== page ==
Yesterday was one of those games for the Twins' offense that just makes you cringe. After mounting a threat by loading the bases with one out in the first inning, the Twins shut down and provided one of the more pathetic offensive displays in recent memory. After walking Michael Cuddyer to fill the bases in the first, Royals starter Jorge De La Rosa proceeded to retire 16 straight Twins hitters. Then, after allowing consecutive hits to Joe Mauer and Cuddyer in the sixth, De La Rosa went on to retire seven of the last eight batters he faced. His final line: 8 IP, 5 H, 1 ER, 1 BB, 4 K. Twins hitters swung at the first pitch of an at-bat eight times in the game, making me wonder if the players even bother looking at the scouting reports on opposing pitchers (De La Rosa has historically been haunted by horrible control, as evidenced by his career 6.08 BB/9 IP ratio). Not only was De La Rosa's eight innings pitched a career-high, the game marked the first time he's ever gone more than six innings in an outing without issuing multiple walks.
With all that said, I'm not going to bitch too much about the Twins' offense today. The fact is that they've generally hit the ball very well lately. The Twins pounded Royals pitching in the first two games of the series, scoring 14 runs on 28 hits. In the six games they've played since I wrote last Monday about their lack of run production, the Twins have averaged 6.17 runs per game and have raised its season average to a healthy 4.78 (even with yesterday's dud). Of course, it's important to note that the only above-average starting pitcher the Twins faced during that span was Felix Hernandez, who had to leave his start after recording just one out due to an injury. Nevertheless, the offense generally got the job done on their latest road trip.
On a broader scale, despite having hit just nine home runs in 18 games, the Twins are tied for first in the majors in doubles and are tied for fourth in the American League in runs scored. They have raised their team hitting line to .275/.331/.403 from .254/.310/.372 just a week ago. All in all, their record stands at 11-7 and they sit in first place atop the AL Central. With that in mind, it's fairly reasonable to be satisfied with the team's performance to this point. Or is it?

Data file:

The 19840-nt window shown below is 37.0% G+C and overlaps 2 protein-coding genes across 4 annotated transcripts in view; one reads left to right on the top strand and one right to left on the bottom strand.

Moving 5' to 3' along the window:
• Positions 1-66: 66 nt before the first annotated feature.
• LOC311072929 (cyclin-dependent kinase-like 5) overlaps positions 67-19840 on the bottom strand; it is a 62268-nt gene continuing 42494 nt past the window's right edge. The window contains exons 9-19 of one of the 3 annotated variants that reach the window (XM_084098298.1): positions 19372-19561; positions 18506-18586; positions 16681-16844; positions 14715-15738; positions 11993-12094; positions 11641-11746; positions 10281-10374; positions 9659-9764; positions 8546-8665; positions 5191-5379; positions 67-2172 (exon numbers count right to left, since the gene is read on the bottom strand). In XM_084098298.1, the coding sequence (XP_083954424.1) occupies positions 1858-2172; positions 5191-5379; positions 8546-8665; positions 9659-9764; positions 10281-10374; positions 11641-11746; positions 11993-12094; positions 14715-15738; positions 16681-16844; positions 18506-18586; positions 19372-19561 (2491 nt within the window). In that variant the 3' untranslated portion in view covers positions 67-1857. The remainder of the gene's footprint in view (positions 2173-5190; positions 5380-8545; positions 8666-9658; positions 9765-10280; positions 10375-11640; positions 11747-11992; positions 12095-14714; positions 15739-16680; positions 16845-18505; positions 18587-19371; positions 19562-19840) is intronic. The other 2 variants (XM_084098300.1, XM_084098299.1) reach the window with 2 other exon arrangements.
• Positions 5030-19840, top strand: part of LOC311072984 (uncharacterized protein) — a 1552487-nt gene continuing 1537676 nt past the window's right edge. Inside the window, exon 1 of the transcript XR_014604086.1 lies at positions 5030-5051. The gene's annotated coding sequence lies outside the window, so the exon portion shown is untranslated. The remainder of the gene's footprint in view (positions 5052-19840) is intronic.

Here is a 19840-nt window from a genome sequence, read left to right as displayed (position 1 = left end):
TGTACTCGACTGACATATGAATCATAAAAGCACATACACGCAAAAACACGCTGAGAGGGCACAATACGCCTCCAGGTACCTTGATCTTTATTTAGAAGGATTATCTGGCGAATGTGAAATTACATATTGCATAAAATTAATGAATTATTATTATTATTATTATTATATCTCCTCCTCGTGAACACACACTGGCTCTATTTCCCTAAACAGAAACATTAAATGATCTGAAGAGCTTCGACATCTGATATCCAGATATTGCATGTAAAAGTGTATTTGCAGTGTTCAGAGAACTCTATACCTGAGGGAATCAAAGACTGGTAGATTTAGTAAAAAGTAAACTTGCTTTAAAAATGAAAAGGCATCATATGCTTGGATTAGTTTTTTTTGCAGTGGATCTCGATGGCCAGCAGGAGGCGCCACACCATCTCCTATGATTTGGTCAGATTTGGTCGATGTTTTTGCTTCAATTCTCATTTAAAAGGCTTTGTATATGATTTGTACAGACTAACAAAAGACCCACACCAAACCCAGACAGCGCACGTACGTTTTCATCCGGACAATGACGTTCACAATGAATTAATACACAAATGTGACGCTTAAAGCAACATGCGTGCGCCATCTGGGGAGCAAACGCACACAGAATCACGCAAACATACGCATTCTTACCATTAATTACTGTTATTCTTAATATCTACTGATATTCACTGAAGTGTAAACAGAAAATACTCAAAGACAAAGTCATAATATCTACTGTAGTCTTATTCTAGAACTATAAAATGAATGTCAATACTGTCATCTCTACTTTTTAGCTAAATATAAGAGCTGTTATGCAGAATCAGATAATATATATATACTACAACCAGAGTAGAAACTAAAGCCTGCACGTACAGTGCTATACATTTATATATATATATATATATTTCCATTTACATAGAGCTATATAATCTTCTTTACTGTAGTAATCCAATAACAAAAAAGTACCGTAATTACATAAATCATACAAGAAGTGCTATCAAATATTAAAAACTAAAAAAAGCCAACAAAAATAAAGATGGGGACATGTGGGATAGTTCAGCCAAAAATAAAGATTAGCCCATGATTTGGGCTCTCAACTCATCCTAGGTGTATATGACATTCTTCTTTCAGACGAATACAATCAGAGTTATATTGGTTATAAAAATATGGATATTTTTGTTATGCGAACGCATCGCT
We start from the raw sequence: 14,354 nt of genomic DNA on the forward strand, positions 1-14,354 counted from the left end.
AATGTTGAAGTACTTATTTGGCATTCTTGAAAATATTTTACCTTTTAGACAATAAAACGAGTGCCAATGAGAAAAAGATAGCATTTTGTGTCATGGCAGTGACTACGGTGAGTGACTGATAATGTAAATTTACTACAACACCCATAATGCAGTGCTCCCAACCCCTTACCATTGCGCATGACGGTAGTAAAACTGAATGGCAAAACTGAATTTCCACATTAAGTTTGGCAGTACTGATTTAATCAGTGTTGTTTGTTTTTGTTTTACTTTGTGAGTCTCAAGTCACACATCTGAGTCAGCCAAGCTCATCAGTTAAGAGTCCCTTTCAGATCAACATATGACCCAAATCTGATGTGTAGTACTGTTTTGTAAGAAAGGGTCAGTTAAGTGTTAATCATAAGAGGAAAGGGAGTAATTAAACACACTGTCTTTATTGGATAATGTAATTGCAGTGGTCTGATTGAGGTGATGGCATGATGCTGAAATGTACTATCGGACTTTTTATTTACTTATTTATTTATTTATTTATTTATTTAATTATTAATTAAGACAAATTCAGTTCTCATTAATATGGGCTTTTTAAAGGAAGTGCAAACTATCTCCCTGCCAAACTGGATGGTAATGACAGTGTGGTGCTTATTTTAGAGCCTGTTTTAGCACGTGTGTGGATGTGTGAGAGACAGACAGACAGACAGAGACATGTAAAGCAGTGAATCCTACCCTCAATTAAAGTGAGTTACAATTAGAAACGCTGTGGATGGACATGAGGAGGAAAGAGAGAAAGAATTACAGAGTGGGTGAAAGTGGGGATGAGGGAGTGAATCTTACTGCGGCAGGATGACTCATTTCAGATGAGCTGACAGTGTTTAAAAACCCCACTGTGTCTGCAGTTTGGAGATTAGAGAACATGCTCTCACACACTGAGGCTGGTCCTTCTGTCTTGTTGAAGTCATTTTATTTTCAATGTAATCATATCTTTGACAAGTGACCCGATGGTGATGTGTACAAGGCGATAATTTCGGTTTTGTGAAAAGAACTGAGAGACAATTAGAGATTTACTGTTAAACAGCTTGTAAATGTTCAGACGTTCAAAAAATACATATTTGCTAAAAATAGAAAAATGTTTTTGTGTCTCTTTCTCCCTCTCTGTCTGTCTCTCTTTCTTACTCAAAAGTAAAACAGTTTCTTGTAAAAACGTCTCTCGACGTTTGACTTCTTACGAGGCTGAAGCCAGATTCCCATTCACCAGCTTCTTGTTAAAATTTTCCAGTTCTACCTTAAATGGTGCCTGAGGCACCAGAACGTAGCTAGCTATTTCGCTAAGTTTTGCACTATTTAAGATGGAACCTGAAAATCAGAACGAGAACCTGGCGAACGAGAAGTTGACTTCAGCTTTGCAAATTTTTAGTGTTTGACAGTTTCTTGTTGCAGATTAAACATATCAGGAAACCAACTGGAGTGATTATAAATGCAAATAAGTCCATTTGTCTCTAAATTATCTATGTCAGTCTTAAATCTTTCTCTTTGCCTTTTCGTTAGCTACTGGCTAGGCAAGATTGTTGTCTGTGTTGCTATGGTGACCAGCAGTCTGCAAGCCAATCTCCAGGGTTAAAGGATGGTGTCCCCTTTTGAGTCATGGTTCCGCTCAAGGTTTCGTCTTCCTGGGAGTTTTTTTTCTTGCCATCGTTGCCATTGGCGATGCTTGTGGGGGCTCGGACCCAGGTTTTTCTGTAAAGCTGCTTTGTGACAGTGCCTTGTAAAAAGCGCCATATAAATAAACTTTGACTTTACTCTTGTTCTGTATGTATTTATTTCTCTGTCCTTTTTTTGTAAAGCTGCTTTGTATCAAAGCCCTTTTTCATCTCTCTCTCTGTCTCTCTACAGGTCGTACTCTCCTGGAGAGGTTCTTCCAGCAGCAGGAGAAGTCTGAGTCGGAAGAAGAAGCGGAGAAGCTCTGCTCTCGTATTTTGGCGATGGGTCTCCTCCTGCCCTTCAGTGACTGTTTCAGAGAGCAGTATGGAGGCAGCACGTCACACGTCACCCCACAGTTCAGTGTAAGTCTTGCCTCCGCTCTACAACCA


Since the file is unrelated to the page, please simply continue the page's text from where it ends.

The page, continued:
Keep this in mind: 13 of the 18 games the Twins have played so far have come against the four worst teams in the AL (Kansas City, Tampa Bay, Seattle, Baltimore). The Twins lost their series against the Royals and split at home with the Devil Rays, two highly disappointing outcomes that are made tolerable by the sweeps of the Orioles and Mariners. I think many would agree that the Twins have not played particularly good baseball so far, despite their winning record, and they could have easily lost several of the games they won if not for being bailed out by some bad mistakes that are characteristic of bad baseball teams (the late-inning base-running gaffes by Carl Crawford and Adrian Beltre come to mind). In their other five games, against the White Sox and Yankees, the Twins went 2-3. That has been the extent of the challenge to their schedule so far. This is about to change.
The Twins open a two-game series tonight at home against the Indians. This weekend they head to Detroit for a three-game set with the Tigers. Then, in early May, they have a 12-game stretch against the Red Sox, White Sox, Tigers, and Indians. By this time next month, we will know a lot more about this Twins team than we do now. I can say this much with great certainty: if they continue to play the same type of sloppy and inconsistent baseball that they have up until this point, the Twins will not still be four games above .500 in a month.